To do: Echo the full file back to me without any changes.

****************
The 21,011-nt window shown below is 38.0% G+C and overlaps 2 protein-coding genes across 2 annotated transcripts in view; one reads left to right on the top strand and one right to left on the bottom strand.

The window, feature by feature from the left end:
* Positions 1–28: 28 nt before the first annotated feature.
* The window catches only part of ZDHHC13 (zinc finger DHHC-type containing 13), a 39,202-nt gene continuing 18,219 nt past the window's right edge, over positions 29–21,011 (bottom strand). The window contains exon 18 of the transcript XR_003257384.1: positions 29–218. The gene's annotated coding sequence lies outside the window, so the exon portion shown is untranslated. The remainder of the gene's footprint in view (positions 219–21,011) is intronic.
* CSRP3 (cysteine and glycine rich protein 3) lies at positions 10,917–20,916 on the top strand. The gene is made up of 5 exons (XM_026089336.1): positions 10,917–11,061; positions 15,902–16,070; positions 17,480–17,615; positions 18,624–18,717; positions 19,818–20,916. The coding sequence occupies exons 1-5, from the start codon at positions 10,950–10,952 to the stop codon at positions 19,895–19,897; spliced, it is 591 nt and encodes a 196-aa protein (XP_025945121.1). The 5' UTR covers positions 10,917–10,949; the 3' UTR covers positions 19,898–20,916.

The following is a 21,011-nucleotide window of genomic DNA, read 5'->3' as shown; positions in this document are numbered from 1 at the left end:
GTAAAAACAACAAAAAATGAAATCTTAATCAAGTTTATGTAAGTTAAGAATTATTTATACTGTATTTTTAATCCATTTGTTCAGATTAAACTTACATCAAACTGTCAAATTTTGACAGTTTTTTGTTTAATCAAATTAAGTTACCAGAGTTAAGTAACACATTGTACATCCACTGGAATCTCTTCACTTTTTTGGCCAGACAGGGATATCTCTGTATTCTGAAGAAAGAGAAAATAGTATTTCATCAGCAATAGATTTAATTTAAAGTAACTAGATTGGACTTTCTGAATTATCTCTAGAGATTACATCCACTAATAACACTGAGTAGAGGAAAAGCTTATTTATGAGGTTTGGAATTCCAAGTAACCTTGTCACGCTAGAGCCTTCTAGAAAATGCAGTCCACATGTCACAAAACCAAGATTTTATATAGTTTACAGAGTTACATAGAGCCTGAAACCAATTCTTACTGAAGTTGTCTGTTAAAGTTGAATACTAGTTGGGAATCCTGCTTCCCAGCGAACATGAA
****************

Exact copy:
The 21,011-nt window shown below is 38.0% G+C and overlaps 2 protein-coding genes across 2 annotated transcripts in view; one reads left to right on the top strand and one right to left on the bottom strand.

The window, feature by feature from the left end:
* Positions 1–28: 28 nt before the first annotated feature.
* The window catches only part of ZDHHC13 (zinc finger DHHC-type containing 13), a 39,202-nt gene continuing 18,219 nt past the window's right edge, over positions 29–21,011 (bottom strand). The window contains exon 18 of the transcript XR_003257384.1: positions 29–218. The gene's annotated coding sequence lies outside the window, so the exon portion shown is untranslated. The remainder of the gene's footprint in view (positions 219–21,011) is intronic.
* CSRP3 (cysteine and glycine rich protein 3) lies at positions 10,917–20,916 on the top strand. The gene is made up of 5 exons (XM_026089336.1): positions 10,917–11,061; positions 15,902–16,070; positions 17,480–17,615; positions 18,624–18,717; positions 19,818–20,916. The coding sequence occupies exons 1-5, from the start codon at positions 10,950–10,952 to the stop codon at positions 19,895–19,897; spliced, it is 591 nt and encodes a 196-aa protein (XP_025945121.1). The 5' UTR covers positions 10,917–10,949; the 3' UTR covers positions 19,898–20,916.

The following is a 21,011-nucleotide window of genomic DNA, read 5'->3' as shown; positions in this document are numbered from 1 at the left end:
GTAAAAACAACAAAAAATGAAATCTTAATCAAGTTTATGTAAGTTAAGAATTATTTATACTGTATTTTTAATCCATTTGTTCAGATTAAACTTACATCAAACTGTCAAATTTTGACAGTTTTTTGTTTAATCAAATTAAGTTACCAGAGTTAAGTAACACATTGTACATCCACTGGAATCTCTTCACTTTTTTGGCCAGACAGGGATATCTCTGTATTCTGAAGAAAGAGAAAATAGTATTTCATCAGCAATAGATTTAATTTAAAGTAACTAGATTGGACTTTCTGAATTATCTCTAGAGATTACATCCACTAATAACACTGAGTAGAGGAAAAGCTTATTTATGAGGTTTGGAATTCCAAGTAACCTTGTCACGCTAGAGCCTTCTAGAAAATGCAGTCCACATGTCACAAAACCAAGATTTTATATAGTTTACAGAGTTACATAGAGCCTGAAACCAATTCTTACTGAAGTTGTCTGTTAAAGTTGAATACTAGTTGGGAATCCTGCTTCCCAGCGAACATGAA